Washington Journal of Law, Technology & Arts


Cloud computing has become popular among businesses that see information technology as outside their core competencies, demand a highly flexible computing environment, and seek to achieve more predictable costs. In some ways, cloud computing resembles IT outsourcing arrangements used in the financial services industry for many years; therefore lessons from financial services IT outsourcing agreements may prove helpful to parties interested in adopting cloud computing. This article considers the use of “data hostage” clauses in combination with arbitration or litigation clauses by service providers and the problems these clauses can cause outsourcing businesses. These two clauses together can insulate service providers from liability for material breaches and be used to coerce non-breaching customers into paying hefty termination fees. Although careful analysis shows that data hostage clauses may not always be enforceable, few customers are likely to litigate these cases. This Article considers regulatory and contract drafting strategies for reducing the risks to outsourcing businesses arising from the use of such clauses.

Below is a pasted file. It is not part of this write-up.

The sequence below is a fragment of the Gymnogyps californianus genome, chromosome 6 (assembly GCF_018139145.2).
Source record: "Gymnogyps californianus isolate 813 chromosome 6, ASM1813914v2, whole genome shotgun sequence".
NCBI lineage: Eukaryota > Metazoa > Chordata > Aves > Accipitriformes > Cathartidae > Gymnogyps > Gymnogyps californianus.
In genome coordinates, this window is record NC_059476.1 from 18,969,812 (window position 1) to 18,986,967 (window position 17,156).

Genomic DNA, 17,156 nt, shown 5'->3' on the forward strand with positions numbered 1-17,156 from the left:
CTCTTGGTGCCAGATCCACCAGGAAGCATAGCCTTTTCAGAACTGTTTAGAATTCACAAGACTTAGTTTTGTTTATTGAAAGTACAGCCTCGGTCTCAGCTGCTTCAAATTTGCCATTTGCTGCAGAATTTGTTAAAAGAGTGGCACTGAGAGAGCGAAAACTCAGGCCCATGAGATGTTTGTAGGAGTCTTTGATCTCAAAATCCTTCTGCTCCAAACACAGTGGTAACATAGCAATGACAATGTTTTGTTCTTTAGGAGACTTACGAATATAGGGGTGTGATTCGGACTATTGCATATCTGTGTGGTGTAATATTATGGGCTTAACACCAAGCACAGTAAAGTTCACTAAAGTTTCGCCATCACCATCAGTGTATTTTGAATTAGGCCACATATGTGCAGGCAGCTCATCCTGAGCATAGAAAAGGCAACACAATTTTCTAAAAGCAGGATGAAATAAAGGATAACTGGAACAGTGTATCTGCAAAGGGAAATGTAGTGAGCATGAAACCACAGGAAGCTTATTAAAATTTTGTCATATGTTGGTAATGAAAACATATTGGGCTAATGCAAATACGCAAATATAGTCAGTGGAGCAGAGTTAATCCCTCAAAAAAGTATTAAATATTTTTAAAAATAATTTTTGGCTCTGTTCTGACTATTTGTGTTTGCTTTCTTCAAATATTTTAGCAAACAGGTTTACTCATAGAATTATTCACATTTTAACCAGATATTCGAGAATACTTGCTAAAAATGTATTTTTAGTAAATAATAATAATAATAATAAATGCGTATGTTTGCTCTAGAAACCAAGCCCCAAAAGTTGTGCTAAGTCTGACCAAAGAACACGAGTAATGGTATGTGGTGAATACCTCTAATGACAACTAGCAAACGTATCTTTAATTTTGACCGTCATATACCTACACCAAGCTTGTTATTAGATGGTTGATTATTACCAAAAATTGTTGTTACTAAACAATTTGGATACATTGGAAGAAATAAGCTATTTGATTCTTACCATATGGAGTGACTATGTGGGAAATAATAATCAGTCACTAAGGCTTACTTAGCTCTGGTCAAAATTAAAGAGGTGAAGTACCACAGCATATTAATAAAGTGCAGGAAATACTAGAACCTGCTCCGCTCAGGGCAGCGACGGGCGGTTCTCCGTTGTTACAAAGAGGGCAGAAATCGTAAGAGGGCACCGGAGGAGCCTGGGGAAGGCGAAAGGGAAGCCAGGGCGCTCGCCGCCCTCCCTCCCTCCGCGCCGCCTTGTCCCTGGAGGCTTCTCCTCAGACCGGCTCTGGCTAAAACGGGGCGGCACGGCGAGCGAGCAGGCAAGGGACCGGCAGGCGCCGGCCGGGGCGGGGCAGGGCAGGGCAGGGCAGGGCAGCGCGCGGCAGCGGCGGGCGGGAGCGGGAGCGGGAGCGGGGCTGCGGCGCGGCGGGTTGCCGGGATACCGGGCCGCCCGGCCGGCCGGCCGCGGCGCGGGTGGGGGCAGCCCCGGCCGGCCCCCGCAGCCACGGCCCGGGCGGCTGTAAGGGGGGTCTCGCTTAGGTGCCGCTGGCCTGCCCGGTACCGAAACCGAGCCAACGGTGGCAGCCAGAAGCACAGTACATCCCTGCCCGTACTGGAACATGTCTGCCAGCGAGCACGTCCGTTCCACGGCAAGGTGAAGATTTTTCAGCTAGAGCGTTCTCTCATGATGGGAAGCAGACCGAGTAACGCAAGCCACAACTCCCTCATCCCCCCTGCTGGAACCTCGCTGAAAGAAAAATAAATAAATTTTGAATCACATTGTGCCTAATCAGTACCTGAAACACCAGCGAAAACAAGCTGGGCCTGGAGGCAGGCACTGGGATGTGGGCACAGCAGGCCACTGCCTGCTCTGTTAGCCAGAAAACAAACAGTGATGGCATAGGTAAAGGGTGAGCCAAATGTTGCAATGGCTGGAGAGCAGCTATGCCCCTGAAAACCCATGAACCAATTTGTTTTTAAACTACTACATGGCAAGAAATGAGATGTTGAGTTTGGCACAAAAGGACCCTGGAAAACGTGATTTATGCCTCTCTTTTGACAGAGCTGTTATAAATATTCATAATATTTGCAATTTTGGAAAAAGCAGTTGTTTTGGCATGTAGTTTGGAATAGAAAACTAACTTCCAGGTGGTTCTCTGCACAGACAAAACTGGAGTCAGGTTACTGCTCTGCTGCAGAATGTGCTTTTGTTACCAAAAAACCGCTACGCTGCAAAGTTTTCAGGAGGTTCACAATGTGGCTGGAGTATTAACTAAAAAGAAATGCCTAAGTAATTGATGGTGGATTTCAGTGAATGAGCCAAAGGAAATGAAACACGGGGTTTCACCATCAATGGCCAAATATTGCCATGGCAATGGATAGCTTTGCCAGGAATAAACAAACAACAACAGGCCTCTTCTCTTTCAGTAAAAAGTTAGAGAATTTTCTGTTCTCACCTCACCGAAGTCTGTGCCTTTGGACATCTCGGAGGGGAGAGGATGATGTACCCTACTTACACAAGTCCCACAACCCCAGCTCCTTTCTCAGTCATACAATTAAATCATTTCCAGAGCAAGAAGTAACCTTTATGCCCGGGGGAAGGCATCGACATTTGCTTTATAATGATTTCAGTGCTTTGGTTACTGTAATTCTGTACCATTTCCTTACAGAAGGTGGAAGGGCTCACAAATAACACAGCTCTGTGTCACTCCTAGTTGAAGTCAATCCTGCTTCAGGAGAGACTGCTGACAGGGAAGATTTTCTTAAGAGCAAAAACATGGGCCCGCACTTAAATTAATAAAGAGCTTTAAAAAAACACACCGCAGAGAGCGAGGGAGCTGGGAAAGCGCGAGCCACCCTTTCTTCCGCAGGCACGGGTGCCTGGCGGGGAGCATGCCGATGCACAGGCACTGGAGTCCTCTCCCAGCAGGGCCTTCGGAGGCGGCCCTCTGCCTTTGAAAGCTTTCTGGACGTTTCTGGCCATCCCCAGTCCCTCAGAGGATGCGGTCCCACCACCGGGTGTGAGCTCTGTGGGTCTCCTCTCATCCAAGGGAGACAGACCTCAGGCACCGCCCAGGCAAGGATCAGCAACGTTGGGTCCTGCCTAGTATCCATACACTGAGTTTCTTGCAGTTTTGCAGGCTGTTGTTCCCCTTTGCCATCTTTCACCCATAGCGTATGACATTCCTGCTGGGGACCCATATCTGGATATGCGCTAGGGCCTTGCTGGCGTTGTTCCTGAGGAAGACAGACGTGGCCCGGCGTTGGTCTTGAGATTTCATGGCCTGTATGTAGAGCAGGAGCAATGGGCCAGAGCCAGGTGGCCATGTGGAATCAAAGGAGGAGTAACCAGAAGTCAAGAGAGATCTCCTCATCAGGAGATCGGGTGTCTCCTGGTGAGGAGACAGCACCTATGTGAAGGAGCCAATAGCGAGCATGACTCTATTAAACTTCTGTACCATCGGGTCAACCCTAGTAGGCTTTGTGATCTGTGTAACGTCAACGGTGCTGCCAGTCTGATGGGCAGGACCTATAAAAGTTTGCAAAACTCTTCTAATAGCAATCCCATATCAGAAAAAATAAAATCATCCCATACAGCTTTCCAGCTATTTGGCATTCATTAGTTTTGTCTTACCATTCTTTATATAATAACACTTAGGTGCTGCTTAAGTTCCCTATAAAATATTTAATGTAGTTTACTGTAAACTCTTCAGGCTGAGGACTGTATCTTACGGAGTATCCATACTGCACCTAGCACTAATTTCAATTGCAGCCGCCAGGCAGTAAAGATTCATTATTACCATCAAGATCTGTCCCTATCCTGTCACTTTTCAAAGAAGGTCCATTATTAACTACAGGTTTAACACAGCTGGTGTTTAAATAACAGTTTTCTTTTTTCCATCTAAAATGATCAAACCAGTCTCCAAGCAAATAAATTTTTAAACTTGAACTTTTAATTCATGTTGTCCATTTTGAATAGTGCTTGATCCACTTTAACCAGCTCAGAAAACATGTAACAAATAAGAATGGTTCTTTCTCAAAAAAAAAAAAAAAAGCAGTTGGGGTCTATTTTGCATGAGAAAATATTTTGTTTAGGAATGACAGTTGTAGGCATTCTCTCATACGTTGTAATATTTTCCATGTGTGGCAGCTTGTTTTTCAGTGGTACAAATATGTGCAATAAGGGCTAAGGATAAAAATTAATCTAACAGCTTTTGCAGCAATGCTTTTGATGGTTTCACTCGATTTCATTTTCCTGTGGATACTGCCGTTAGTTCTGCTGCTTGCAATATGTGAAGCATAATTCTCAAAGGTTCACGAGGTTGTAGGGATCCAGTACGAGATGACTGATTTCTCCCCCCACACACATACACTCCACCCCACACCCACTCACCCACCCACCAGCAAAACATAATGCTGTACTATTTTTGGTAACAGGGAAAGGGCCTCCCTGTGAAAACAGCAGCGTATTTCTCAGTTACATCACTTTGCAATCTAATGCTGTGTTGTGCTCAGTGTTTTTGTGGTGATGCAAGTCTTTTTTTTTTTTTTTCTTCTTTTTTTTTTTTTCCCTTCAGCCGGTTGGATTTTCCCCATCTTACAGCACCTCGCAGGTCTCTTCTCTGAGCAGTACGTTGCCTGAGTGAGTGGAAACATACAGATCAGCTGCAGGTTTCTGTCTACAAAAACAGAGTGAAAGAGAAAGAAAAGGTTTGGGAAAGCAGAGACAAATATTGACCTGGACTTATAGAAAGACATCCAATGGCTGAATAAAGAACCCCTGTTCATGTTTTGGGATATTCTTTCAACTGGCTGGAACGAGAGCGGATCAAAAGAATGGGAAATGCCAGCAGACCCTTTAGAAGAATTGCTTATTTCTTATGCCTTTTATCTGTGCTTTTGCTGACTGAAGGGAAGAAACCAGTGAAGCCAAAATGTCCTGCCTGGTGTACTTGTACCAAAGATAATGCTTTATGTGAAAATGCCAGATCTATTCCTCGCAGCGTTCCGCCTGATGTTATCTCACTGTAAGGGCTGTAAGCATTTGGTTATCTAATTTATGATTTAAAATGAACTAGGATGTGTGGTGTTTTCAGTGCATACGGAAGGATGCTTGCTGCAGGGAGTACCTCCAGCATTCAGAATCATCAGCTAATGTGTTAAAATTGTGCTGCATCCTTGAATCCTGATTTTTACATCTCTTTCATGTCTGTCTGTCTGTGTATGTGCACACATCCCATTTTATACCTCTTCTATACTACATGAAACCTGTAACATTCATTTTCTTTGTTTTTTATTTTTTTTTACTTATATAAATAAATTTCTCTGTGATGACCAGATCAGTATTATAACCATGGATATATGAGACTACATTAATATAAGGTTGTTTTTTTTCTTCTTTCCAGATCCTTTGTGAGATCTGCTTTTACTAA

First Page


Included in

Computer Law Commons